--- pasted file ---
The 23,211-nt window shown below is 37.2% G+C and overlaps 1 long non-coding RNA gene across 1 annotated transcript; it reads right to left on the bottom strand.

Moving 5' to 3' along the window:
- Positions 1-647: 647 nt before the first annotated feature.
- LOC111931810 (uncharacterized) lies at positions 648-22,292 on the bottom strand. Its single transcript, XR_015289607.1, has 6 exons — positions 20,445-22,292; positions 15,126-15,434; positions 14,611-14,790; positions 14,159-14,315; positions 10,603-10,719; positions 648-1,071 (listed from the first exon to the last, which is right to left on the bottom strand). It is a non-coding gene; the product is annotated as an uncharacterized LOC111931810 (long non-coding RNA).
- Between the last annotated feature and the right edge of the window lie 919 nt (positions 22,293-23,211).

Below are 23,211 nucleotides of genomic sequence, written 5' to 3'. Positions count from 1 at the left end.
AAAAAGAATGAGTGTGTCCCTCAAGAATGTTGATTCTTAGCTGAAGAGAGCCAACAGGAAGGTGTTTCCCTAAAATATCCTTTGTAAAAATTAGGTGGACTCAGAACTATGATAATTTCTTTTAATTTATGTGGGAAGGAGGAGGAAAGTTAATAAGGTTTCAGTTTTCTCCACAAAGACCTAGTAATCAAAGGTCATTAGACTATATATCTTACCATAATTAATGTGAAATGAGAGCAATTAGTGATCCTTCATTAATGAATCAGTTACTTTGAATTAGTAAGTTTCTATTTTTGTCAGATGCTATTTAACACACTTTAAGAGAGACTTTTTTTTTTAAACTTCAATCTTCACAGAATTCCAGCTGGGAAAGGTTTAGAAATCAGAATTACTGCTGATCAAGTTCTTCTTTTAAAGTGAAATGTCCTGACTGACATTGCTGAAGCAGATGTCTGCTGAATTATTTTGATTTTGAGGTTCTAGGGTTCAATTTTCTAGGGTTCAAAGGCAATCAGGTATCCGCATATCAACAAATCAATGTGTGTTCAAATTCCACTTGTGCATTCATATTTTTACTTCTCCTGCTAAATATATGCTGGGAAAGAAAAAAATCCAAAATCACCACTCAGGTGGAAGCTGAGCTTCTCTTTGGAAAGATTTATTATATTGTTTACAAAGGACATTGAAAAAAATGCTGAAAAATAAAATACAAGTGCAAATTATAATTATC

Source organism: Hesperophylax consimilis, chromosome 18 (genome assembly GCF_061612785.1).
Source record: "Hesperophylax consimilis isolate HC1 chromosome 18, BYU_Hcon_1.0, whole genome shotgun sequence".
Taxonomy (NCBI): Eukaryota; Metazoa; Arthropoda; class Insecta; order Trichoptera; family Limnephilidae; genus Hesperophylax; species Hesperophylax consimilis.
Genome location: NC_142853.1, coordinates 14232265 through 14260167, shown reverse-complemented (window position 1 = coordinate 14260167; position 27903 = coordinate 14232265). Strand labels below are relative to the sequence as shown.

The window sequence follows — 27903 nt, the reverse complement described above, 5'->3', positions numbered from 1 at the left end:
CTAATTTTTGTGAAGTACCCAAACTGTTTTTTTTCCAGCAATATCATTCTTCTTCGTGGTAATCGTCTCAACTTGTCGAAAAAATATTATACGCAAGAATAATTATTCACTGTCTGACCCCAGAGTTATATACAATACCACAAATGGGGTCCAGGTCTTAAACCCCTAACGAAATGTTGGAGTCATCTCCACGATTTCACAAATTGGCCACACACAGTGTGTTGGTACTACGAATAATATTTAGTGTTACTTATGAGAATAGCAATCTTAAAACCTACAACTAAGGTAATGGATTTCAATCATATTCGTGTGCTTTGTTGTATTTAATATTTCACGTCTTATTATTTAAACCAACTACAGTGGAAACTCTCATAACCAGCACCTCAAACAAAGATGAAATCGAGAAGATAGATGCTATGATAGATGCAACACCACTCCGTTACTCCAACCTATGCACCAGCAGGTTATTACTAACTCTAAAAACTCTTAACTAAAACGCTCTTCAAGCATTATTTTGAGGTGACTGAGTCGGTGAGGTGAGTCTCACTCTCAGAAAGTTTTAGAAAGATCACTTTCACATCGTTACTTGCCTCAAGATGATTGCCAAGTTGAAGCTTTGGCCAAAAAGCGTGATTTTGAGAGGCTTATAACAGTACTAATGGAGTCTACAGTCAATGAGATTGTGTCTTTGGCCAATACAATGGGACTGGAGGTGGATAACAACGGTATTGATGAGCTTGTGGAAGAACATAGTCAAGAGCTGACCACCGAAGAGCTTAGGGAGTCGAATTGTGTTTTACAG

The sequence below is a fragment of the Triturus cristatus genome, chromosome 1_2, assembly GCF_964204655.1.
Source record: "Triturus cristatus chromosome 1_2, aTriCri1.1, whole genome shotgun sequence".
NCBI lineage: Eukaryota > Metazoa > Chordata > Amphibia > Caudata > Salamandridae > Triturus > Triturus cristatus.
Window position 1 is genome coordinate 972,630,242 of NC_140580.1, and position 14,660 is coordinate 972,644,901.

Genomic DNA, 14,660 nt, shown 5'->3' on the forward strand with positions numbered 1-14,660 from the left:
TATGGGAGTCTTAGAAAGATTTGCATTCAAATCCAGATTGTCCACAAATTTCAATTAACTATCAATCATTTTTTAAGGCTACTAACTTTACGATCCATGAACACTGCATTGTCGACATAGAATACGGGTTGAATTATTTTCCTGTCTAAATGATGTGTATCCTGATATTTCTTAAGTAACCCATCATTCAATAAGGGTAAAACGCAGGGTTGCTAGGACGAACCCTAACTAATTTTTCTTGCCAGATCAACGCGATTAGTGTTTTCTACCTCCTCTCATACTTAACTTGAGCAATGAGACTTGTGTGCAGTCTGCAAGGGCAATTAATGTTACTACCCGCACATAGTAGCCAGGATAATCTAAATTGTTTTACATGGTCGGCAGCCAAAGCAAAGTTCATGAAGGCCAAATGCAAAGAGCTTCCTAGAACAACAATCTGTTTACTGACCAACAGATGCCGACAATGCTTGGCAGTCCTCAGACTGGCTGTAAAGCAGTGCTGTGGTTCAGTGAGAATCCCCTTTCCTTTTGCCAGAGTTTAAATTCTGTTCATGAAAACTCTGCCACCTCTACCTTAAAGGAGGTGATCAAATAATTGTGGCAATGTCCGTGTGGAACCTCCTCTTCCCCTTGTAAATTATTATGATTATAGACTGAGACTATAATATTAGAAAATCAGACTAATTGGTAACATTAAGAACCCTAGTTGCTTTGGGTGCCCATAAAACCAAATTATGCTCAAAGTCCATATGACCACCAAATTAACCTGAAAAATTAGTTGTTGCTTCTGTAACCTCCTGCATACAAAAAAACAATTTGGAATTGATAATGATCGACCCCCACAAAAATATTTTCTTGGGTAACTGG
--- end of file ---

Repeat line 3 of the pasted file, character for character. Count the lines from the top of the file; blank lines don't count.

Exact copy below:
- Positions 1-647: 647 nt before the first annotated feature.